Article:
‘It’s a blessing’: Agriculture, tourism sectors hail TFW changes

December 21, 2016

By Vancouver Sun |

The federal government’s decision to get rid of a rule limiting how long temporary foreign workers can stay in Canada is being welcomed by Alberta businesses in industries as diverse as beef production and tourism, who hope the reform will ease labour shortages they say are ongoing in spite of the economic downturn.

“It’s a very positive change. We are facing critical labour shortages at the processing level,” said Rich Smith, executive director of Alberta Beef.

“We’re not looking for temporary foreign workers,” he added. “We’re looking for workers who can stay and become permanent workers and continue here. Now, people won’t be forced to leave.”

The federal Liberal government’s announcement, made Tuesday afternoon, reverses the controversial cumulative duration rule, also called the “four-in-four-out” rule, which was put into place by the previous Conservative government in 2011 amid concerns that migrant workers were taking jobs that could be filled by Canadians.

The policy limited most temporary foreign workers to four years of working in Canada, after which they could not return for four years. Even so, employers in Alberta, including Banff hotels, mushroom farms and cattle feeders, continued to fill such jobs with temporary foreign workers after undergoing a process to prove they couldn’t find Canadians to fill those roles.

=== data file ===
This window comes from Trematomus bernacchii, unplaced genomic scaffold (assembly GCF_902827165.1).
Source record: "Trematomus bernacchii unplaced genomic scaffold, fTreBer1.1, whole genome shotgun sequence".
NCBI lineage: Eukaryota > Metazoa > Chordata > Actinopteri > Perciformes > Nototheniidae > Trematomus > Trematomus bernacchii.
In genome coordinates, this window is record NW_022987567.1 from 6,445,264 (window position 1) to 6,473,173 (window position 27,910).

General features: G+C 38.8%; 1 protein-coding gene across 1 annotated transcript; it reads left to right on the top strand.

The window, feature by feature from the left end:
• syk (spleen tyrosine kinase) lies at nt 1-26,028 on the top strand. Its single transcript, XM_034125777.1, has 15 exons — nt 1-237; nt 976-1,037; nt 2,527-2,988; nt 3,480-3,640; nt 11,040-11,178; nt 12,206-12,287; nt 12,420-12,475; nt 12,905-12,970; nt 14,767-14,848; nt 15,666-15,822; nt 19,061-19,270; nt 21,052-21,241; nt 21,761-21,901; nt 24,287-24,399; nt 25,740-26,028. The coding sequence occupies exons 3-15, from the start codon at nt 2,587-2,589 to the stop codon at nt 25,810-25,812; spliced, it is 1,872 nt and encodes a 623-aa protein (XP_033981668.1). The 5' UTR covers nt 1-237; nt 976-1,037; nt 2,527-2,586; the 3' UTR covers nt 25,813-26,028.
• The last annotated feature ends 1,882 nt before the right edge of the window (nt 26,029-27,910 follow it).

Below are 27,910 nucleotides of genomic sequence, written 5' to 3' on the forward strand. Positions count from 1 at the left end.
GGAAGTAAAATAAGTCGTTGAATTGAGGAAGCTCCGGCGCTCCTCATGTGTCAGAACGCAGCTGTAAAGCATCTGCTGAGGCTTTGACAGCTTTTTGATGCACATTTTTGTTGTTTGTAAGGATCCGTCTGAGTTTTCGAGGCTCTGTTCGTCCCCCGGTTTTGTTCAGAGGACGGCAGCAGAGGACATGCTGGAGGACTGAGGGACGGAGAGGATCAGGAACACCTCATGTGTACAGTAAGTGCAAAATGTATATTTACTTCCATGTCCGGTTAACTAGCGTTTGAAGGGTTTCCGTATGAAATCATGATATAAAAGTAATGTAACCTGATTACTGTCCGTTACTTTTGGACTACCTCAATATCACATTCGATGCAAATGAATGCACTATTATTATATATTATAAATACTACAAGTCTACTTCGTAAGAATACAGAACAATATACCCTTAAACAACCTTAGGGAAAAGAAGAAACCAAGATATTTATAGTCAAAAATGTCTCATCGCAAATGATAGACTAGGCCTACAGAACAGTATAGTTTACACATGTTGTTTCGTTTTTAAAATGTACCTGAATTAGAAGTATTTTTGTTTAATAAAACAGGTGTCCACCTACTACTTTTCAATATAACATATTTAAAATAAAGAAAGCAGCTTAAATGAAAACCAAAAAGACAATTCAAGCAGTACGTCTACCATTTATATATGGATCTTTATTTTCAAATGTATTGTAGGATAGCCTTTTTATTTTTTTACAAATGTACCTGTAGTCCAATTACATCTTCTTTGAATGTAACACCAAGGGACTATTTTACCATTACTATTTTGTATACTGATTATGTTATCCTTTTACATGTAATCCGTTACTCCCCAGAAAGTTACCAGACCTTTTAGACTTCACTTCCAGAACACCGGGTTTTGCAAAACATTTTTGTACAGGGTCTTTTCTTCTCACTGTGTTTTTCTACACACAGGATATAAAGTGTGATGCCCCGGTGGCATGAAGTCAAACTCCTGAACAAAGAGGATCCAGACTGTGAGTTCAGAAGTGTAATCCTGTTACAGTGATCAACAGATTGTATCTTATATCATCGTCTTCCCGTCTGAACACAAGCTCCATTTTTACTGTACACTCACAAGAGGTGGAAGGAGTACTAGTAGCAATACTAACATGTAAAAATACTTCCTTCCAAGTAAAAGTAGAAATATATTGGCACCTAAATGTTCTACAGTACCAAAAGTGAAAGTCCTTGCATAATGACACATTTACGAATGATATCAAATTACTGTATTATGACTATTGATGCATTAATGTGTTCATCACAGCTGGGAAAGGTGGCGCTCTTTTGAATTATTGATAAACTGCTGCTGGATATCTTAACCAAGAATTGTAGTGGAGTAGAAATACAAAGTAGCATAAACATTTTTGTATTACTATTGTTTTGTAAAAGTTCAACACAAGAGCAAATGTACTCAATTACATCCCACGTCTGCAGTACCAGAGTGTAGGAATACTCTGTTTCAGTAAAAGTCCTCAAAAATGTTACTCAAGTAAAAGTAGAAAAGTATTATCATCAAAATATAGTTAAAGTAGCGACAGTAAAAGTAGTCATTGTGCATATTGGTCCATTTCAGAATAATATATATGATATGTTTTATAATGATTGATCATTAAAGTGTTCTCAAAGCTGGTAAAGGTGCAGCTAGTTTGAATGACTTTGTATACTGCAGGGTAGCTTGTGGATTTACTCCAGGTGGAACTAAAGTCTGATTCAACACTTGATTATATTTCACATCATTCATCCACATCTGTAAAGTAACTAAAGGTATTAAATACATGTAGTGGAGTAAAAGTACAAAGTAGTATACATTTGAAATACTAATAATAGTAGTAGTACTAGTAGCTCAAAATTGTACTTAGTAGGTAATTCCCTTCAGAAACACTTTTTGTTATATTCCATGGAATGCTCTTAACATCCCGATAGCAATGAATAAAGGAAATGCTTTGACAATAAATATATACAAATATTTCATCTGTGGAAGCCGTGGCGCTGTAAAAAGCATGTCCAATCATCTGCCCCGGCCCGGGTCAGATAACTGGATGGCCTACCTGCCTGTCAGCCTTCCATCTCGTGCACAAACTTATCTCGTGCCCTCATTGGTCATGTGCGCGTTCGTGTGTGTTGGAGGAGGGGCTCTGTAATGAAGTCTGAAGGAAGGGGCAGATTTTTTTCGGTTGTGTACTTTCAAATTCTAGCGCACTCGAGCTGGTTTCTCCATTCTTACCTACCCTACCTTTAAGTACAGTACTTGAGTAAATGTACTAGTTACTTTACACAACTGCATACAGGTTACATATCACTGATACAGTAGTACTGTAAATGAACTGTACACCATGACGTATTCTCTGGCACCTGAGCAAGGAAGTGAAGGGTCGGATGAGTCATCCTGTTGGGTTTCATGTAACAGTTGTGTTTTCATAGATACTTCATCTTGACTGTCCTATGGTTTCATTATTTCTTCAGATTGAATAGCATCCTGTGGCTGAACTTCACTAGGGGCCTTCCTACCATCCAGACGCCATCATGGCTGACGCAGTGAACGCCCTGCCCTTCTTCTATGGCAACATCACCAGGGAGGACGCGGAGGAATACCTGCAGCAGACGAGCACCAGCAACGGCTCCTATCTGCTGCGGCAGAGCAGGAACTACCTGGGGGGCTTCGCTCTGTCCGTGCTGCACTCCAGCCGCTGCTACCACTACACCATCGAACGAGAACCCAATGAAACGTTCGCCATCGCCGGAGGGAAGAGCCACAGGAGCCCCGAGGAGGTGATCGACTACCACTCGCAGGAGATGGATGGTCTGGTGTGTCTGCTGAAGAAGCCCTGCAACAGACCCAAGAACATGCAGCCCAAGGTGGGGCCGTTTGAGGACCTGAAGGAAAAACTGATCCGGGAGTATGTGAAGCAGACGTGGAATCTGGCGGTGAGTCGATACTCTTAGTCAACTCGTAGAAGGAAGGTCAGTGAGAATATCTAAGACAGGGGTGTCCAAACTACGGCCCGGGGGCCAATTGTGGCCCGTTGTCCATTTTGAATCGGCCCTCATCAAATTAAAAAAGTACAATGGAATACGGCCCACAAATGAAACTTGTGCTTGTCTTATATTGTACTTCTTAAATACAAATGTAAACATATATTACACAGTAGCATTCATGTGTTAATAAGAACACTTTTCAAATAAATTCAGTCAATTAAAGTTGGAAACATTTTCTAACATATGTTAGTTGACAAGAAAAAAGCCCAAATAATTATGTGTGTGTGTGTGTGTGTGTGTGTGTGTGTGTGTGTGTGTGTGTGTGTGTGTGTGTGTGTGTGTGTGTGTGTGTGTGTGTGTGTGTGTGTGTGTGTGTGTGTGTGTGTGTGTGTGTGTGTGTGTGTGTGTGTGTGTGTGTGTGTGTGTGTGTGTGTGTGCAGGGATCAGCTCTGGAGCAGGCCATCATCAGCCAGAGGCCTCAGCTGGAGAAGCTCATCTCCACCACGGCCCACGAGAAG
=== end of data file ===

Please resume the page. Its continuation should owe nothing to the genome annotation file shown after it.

“Accessible seasonal labour is hard to come by,” said Grant Hicks, a honey farmer and past president of the Alberta Beekeeping Commission, who said the policy change would ease pressure on beekeepers that could have lost trained workers in 2017. “These people are the backbone of our industry.”

The four-year rule sent tens of thousands of foreign workers home, even though employers wanted them to stay, affecting large and small businesses alike. Hicks’ honey farm, which has just over a dozen employees, had to send two “trusted” foreign workers home in 2015, he said.

At the same time, thousands of desperate migrant workers stayed in Canada illegally to work in the underground economy after they hit the four-year cap, according to a Postmedia investigation earlier this year.

Many businesses, including the meat packers, also used the Temporary Foreign Worker program to bring workers into Canada so they could apply for permanent residency through Alberta’s immigrant nominee program.

In doing so, they faced a race against the clock to meet immigration requirements, said Mark Holthe, a Lethbridge immigration lawyer who works with farms and other businesses that hire temporary foreign workers. Many couldn’t apply for a provincial nomination until they had only one year left in Canada.

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